Torben may be correct in his identification of the full factory name for the company that made these cartridges. I simply do not know. The only way I have seen the name of the factory is from a box label, where it is shown simply as "Nederlandische Patroenenfabreik, Dordrecht. The factory at Dordrecht had some commercial ties to Hirterberger Patronenfabrik in Austria, but I am not sure to what extent.
The “D” headstamp is confusing, as it appears on cartridges from so many different factories, but there is no question that the 9mm Kurz (.380 Auto) rounds with the “D” at the 12 O’Clock position on the headstamp and four-digit dates at the bottom are from the Netherlands. I have seen these dated from 1931 thru 1933 and there could be other dates. I also have a box for these in my collection, although the label is partially missing. Beautiful pictures of boxes for these cartridges can be found on the Dutch website: www. ammopix. com (no gaps, of course, put here solely to try to fool the robot spammers)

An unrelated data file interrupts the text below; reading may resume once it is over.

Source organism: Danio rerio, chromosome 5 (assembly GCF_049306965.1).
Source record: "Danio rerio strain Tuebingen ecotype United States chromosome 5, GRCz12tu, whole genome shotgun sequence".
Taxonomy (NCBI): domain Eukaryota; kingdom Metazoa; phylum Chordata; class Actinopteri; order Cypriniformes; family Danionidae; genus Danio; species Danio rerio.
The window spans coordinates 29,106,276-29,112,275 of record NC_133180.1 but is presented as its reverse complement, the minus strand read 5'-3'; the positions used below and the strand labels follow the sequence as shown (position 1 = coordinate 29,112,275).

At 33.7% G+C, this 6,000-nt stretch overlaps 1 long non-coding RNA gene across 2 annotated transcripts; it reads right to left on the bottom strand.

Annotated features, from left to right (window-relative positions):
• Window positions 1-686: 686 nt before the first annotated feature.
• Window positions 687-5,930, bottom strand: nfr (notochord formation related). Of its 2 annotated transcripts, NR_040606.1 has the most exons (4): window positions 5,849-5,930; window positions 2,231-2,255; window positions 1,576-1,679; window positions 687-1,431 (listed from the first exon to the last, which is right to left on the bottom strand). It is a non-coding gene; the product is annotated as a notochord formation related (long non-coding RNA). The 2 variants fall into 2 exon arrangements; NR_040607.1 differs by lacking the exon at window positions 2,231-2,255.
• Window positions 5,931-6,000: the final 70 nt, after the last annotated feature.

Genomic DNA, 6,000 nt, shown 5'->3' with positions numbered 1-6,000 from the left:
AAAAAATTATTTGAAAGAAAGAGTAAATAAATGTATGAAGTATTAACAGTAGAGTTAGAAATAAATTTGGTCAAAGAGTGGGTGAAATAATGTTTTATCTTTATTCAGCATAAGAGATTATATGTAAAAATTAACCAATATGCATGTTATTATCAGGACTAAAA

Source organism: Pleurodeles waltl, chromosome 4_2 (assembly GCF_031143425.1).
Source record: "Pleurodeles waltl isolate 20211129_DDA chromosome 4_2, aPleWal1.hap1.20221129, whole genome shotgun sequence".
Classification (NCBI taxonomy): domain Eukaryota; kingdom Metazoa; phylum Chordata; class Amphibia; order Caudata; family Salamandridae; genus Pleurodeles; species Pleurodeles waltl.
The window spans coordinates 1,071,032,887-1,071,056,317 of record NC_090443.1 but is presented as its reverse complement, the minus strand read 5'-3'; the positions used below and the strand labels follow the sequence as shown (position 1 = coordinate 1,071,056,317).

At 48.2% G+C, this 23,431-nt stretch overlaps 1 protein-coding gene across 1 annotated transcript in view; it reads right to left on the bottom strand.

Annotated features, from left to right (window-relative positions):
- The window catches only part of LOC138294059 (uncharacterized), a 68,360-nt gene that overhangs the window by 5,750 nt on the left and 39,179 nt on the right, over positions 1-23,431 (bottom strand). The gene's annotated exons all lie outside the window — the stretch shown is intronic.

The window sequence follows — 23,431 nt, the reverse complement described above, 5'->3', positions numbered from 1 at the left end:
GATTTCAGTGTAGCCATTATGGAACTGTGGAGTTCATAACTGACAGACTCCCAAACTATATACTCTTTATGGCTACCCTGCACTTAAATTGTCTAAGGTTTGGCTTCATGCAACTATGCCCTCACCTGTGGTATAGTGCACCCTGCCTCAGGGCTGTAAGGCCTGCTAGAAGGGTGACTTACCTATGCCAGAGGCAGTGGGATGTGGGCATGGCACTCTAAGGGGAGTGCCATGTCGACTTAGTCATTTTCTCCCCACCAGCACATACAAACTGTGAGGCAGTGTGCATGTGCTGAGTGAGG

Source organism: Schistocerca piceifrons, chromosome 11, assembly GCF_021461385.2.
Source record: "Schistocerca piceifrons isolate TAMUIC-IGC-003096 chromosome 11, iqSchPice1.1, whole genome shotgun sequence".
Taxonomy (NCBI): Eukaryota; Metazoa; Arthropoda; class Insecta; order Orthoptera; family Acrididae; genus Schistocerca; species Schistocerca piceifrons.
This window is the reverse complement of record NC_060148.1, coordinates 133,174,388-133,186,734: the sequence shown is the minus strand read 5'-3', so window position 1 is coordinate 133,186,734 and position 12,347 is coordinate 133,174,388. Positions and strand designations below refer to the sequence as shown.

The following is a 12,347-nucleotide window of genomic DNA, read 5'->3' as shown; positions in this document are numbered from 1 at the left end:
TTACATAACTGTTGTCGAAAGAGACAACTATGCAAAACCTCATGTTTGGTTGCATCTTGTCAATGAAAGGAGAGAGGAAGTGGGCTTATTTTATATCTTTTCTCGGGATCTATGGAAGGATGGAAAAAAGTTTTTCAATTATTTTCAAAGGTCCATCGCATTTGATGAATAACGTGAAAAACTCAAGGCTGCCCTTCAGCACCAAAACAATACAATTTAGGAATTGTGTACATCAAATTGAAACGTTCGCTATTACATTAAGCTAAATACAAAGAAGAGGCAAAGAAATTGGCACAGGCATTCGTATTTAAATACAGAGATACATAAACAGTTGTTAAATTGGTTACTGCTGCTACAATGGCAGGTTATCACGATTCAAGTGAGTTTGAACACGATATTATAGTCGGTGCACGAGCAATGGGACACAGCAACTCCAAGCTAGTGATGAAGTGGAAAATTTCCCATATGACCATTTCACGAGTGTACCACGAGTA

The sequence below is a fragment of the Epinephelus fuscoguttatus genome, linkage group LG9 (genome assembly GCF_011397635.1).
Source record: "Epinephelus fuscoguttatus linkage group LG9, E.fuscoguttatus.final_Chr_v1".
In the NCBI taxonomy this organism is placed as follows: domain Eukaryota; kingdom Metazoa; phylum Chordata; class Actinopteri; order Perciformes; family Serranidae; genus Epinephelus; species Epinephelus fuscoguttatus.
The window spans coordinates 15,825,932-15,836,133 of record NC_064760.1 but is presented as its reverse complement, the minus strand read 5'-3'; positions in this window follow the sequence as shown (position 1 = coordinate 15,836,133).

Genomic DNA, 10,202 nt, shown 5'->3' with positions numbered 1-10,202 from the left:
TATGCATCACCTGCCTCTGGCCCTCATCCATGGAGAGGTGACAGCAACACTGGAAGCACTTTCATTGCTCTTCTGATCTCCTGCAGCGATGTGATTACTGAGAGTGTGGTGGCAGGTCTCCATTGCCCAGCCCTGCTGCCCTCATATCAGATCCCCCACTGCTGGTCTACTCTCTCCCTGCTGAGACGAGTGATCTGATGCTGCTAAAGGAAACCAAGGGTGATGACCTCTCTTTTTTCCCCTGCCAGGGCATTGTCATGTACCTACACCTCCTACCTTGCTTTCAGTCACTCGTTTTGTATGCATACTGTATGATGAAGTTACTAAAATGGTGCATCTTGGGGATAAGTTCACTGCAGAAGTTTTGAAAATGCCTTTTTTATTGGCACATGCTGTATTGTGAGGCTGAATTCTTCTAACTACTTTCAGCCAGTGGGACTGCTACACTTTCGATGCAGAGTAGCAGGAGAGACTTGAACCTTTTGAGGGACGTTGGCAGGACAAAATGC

The Dutch designation for the 9mm Kurz cartridge, more properly called the .380 A.C.P. or .380 C.A.P.H. when described in the English language, since it is the only one of the three “pocket” calibers that was first used in America, was “Scherpe Patroon No. 21”. It was used by the Netherlands in the F.N. Model 1922 Pistol, designated in Holland as “Pistool M.25 No. 2”.